Jack Downey is a one-man band extraordinaire, with his new project Wave Goodbye based on a loop pedal, drum machine and a whole lot of talent. Since he began with lyrics even before learning an instrument, Jack’s poetry within these songs rivals greats like Bon Iver or Vance Joy. Still in college, Jack is a music student with big dreams and an even bigger imagination. Recently, he visited The Parlour for a set over livestream and an interview with Motif magazine’s own Hakeem Kushimo.
Hakeem Kushimo: The style of music is pretty interesting! I’m that guy who, if I’m driving, and we’re listening to music, I’m gonna take you on a journey through old rap, new school rap, metal, everything. I don’t know what it is, I just go for different scales, I just like the way things sound – not really glued to any one genre. So I like everything you’re working with – the beat, the tempo, everything. It’s like a Beach Boys kind of vibe, just puts me in a good mood. The EP sounded great as well. How many tracks were on it, in total?
Jack Downey: On the digital version there’s seven, and on the tape version there’s eight.
HK: Okay, that’s smart! Kind of an incentive to go with the old school. I like that! So you go to Providence College, right? Is the school doing any performances?
JD: So I’m part of the jazz band there, and they want to do a concert at the end of the year. The way things are going, it’s feasible that it can happen. Aside from that, though, the school ensembles aren’t planning any performances. So I want to talk to them about maybe an outdoor concert on campus, with maybe even some local acts around the campus. If I can get that off the ground, it’d be great. I don’t know if they’d go for it, but it’s probably worth a shot.
HK: Now is definitely the time for you to start pushing for that as things are opening up, and we’re getting that sense of normalcy again. Every industry really felt the impact of the lockdown, but the arts in Rhode Island definitely felt it a lot, too, just because we weren’t able to get together with more than 10 to 15 different people. But this is nice — even though it’s a small venue, you were able to do your thing, and it looked really good on the stream end. So as a musician, how long have you been doing this?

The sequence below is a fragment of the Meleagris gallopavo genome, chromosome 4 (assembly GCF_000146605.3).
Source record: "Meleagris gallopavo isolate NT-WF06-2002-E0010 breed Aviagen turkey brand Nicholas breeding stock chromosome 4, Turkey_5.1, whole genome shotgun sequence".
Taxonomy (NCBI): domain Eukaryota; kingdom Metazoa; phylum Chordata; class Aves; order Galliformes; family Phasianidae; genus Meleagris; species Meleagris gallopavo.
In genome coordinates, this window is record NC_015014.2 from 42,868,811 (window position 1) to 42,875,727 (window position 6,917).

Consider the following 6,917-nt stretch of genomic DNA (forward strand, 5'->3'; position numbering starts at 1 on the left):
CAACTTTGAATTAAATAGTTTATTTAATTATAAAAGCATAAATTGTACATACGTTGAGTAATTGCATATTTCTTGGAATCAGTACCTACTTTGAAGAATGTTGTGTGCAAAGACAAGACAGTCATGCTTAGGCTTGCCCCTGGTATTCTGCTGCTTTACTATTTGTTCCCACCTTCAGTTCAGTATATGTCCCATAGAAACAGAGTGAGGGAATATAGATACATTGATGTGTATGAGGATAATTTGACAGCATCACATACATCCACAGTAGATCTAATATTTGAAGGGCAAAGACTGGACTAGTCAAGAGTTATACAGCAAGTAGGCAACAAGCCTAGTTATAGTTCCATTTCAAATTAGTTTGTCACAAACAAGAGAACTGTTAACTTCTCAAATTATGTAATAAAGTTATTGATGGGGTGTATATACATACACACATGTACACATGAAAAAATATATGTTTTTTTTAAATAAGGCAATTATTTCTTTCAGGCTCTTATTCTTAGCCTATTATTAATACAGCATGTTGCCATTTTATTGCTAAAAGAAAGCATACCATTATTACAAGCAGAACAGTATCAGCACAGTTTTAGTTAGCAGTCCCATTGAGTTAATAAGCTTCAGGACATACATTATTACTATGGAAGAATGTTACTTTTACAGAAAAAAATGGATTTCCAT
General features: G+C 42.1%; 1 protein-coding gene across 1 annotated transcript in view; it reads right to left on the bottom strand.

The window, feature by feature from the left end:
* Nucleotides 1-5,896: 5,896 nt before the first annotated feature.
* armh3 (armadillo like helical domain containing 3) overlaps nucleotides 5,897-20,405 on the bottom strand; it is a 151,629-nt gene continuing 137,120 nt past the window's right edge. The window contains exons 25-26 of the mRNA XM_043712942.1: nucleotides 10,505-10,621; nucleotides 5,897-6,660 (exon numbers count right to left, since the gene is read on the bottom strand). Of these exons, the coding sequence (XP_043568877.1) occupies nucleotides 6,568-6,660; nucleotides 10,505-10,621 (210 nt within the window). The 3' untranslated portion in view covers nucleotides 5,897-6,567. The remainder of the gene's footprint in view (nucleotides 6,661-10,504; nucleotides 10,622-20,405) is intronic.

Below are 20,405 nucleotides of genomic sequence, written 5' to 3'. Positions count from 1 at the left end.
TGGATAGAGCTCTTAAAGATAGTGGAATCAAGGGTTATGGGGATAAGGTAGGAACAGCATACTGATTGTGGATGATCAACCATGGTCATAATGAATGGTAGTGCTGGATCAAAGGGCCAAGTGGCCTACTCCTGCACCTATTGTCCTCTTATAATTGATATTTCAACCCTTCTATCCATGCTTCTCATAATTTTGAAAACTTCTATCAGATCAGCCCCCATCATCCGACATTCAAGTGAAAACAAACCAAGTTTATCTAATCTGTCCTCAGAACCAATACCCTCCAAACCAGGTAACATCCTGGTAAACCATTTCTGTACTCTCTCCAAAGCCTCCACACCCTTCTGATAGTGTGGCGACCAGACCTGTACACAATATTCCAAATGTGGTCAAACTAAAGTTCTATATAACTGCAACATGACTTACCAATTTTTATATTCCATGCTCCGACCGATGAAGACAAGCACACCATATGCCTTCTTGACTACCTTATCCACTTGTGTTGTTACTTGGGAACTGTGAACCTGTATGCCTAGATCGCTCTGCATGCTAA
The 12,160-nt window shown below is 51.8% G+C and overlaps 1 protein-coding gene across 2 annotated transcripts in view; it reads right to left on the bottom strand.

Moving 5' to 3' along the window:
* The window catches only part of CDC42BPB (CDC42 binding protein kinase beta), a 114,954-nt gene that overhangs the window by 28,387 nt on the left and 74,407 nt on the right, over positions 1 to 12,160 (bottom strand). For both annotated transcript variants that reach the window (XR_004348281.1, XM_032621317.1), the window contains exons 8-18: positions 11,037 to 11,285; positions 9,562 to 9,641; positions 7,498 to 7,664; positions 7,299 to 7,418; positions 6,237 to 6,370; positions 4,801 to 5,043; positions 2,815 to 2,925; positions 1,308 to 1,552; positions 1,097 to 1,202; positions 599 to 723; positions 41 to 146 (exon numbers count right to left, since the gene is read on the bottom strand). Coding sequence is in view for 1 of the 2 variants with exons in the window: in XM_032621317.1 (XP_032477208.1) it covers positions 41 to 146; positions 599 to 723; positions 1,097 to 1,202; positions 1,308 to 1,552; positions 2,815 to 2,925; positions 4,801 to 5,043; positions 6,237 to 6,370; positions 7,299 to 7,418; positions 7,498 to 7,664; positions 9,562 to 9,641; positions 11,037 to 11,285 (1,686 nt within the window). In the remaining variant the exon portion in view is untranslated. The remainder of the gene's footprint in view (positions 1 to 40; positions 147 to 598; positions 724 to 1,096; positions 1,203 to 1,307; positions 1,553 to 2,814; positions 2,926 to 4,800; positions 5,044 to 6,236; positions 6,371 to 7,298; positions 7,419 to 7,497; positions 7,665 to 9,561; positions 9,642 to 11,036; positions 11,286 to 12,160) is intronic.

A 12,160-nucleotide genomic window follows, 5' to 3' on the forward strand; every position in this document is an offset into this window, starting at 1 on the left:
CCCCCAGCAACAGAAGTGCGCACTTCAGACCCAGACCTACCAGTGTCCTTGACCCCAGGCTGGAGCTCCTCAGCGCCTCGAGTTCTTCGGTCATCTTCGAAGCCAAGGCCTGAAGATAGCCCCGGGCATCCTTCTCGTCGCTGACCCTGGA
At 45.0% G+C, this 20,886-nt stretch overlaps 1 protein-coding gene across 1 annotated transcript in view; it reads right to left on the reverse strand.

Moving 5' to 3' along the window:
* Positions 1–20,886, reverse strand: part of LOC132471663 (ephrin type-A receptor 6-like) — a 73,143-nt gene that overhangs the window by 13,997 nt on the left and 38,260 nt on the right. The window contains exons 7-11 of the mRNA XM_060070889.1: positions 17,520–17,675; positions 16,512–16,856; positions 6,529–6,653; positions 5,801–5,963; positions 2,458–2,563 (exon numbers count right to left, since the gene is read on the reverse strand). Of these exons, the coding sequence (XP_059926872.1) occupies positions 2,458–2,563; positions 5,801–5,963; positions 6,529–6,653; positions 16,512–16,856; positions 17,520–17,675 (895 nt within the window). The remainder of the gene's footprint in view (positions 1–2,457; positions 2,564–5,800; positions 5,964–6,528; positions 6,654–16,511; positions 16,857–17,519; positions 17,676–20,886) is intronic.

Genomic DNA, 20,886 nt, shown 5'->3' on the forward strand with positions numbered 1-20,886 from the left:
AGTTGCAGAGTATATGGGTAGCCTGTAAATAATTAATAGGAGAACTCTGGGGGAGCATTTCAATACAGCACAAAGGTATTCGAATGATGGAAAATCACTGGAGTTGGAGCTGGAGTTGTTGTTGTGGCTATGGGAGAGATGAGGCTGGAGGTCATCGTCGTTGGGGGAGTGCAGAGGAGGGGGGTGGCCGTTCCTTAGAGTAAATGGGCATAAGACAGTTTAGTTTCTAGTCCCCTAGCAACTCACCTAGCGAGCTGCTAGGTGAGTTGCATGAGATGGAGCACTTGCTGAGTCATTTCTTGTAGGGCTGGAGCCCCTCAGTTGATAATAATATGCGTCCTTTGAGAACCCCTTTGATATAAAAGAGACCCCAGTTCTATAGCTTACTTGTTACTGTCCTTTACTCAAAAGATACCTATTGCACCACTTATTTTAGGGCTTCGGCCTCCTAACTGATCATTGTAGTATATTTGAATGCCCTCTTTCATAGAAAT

JD: I’ve been writing music since probably around fifth or sixth grade. Picked up the guitar in seventh grade. The Wave Goodbye sets with the looping and everything like that is definitely more recent. Senior year, because I got a loop pedal for Christmas and that’s when I thought maybe I could start taking this on the road. I’ve been playing in bands since sophomore year of high school.
HK: Nice! And I’m glad you brought that up, because when I listened to the music before, it was awesome. But seeing you actually perform it kinda intrigued me a bit, because I like that you’re a one-man band essentially, with the equipment that you have here. And it’s nice to have your drummer and your band, but you’re kind of like the Thanos – the trifecta. You do everything on your own, and that’s really neat to see! You don’t have to rely on anybody to get your content out – you can do your own thing and be creative. And like you said, you can take your stuff on the road with you. It’s really cool to see you work with that, and put together a whole composition on your own. I thought you had a whole team, or whatever. Or you were doing it from a computer. But to see you do it live was actually really cool. In the grand scheme of things as an artist, what’s your goal? Are you trying to perform at a certain venue, or are you looking to get a job with music? At what point in your music career will you think you’ve made it? That you’re happy with what you’re doing with it, and this is what you wanna do?
JD: That’s a good question. What I want most is to perform and make enough money doing that, then I can call it a living. I’m not gonna be like U2 big, or anything like that. But I want to be able to sustain myself while I’m doing this so I’m not constantly losing money. I want people to listen to my music. People have actually been buying the tapes. I actually just did an Instagram ad campaign, and someone actually bought a tape from that – which is pretty crazy to see. This is the first time I’ve ever put one of Wave Goodbye’s EPs on tape. So the reception that’s it’s gotten is pretty cool. But I’d say, there’s a lot of different aspects of music that interest me. I like to play it – obviously. I like to write about it – I do a music column for the school paper. I go to shows and take photos, as well as set up concerts. So there’s a lot of different avenues in music that I really enjoy. I’m majoring in music tech and production, so I’m trying to learn more about mixing and mastering as well. That’s always cost me a lot of money – so at the very least, doing all that myself so I don’t have to pay anyone to do that.
Hear the rest of this interview on The Parlour’s Facebook page, or listen to Motif Between the Notes wherever you get your podcasts, and stream music by Wave Goodbye on Spotify HERE: https://open.spotify.com/artist/54Jc7j7K2YgiD1jaNMdVU4?si=pT-sBEpDQIiCErsFcO5g7A
Tapes and music also available on Bandcamp HERE: https://wavegoodbye.bandcamp.com/album/summer